Publisher: Designer: Artist:
White Wizard Games Mike Dougherty, Darwin Kastle Randy Delven, Vito Gesualdi, Antonis Papantoniou 2016
Theme and What is it?
Hero Realms is a fast and fun fantasy-themed deck-building game. It is the successor to the 2014 hit, Star Realms, and sibling to the 2015 release, Cthulhu Realms. This game is almost more fun to lose at because you want to reshuffle and try to win.
Can you be the surviving hero of Thandar in Hero Realms?
It plays very similar to its predecessors. Everyone starts with the same 10-card deck. The center holds a five card market plus a pile of special fire jems which are available for everyone to buy until they run out. On the first turn, the first player draws three cards and plays them. Subsequent players, and the first player in subsequent rounds, all draw five cards to play. When your draw pile runs out, in traditional deck-building fashion, shuffle your discard pile and continue drawing up to five cards.
There are three types of point pools represented on cards: Gold, Combat and Health. You use Gold to buy new Champions and Actions from the market. Combat points will lower your foes health and Health points will raise yours.
Most cards belong to one of four factions which have special ally abilities if they are played together. Champions stay in front of you and have ongoing abilities until they are stunned and returned to your discard pile.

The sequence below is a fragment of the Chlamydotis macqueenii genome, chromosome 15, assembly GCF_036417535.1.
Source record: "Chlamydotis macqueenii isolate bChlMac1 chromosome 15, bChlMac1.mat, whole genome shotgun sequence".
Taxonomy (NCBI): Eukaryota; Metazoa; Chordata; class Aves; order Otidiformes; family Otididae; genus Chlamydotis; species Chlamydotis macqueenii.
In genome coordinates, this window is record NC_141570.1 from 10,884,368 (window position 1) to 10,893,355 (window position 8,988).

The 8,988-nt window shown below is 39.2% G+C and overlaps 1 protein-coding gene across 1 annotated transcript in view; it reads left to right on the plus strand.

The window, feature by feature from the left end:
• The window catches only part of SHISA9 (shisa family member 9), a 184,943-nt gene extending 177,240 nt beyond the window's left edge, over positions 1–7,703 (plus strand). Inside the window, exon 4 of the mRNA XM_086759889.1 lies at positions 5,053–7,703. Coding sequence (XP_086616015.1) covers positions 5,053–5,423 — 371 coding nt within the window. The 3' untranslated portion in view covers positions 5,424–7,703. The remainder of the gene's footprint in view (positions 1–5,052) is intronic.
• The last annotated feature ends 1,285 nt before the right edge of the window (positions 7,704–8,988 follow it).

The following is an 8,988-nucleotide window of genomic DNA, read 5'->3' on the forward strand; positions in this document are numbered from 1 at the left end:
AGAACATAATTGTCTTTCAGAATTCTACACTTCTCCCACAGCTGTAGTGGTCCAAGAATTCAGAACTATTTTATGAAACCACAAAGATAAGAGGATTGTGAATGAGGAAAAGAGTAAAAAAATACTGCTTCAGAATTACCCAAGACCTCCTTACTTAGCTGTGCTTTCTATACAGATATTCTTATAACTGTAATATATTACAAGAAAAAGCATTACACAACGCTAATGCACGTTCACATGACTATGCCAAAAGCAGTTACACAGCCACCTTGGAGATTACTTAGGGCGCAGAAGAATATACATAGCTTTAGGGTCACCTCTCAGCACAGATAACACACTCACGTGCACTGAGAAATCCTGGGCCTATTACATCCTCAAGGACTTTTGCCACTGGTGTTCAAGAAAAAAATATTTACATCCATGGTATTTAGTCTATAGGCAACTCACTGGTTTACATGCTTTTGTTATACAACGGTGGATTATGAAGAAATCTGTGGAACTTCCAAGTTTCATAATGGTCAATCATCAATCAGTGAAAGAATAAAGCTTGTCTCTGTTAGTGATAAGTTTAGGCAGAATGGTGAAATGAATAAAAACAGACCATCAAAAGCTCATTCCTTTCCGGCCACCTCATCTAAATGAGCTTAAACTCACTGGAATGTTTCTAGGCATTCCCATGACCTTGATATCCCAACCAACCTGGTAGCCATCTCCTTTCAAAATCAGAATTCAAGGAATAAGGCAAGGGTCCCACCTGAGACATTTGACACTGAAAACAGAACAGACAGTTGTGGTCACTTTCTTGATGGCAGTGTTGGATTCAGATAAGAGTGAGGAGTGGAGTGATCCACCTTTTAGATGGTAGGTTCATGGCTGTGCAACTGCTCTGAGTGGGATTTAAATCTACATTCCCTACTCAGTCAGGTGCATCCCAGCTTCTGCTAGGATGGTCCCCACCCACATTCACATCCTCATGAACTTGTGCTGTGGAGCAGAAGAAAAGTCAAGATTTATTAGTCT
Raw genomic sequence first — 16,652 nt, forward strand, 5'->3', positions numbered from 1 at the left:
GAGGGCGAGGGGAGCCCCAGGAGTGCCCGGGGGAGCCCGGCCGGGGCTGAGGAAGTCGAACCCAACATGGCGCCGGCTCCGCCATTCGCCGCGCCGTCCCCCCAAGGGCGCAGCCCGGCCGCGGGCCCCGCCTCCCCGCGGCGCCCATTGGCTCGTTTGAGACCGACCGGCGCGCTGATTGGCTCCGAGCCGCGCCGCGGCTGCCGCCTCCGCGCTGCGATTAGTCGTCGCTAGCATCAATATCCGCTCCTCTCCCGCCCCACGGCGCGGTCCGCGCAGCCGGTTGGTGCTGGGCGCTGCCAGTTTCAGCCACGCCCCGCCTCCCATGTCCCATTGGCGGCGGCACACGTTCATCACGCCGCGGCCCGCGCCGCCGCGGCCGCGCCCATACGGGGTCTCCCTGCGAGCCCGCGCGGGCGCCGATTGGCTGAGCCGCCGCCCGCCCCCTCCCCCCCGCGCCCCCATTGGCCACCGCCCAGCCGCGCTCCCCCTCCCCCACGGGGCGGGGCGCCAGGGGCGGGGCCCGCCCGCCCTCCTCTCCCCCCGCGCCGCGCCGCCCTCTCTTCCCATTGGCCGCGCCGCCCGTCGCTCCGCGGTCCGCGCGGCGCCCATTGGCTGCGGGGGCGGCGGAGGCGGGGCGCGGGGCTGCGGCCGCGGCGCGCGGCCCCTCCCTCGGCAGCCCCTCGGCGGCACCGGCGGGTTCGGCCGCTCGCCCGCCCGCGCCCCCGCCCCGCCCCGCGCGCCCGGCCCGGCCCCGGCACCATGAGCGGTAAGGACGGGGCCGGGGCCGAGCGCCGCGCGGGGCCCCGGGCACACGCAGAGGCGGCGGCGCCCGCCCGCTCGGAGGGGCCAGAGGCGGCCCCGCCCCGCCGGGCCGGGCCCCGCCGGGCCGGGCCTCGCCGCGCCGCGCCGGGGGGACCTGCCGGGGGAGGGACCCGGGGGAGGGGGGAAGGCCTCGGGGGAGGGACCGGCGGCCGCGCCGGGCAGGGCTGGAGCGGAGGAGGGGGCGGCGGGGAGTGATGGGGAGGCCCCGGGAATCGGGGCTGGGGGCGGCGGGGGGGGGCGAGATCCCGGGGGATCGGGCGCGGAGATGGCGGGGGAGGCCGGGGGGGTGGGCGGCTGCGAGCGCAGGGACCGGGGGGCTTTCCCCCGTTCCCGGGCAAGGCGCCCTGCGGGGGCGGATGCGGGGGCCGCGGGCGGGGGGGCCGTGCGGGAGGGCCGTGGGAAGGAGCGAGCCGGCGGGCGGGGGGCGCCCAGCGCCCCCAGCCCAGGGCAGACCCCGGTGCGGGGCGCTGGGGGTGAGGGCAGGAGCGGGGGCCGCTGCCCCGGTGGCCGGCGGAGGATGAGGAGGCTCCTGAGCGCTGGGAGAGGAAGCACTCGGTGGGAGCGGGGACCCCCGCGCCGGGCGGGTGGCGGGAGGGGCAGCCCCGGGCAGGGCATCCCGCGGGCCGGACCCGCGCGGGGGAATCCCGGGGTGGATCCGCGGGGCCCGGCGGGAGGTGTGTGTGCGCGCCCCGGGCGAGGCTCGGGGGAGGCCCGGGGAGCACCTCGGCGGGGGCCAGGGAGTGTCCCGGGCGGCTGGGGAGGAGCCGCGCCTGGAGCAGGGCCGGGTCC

The first thing you notice when you open Hero Realms is a continuation of the lovely art from the box to the cards. Unlike many deck-builders, you get 4 unique starting cards. This gives the game a little less predictability out of the gate. Also, there are hit point counter-cards which keep the box size down compared to Ascension, for instance, with its' victory point jems.
Quality of Components and Insert
Not a lot to examine in this game, but the box is solid, and the cards are high quality. The only knock is the insert that divides the deck two is flimsy and a little short.
The illustration and graphic design in this game are superb. The cards are illustrated by a few different artists but they all feel cohesive. The symbols are obvious and easy to see. The style is what I would call realistic medieval fantasy.
Hero Realms packs exhilaration into a 20 minute game. When your health starts getting low, or you play a chain of cards for a lot of damage your heart rate rises. The head-to-head combat makes it engaging.
Difficulty and age range suggestion
The box suggests the game is for ages 12+, but a patient and attentive child slightly younger could handle Hero Realms. Boardgamegeek.com's community poll has the base age at 10.
The game starts very simple, and as you build your deck, the game elevates slightly, but never to a brain seizing difficulty.
If it couldn't be inferred by my previous sections, I love this game. It can be played solo with a variant found here. With a character booster back or a second copy of the game, six players can play. If you aren't a fan of the fantasy theme, stick with Star or Cthulhu Realms. Otherwise, this is a game you should try.
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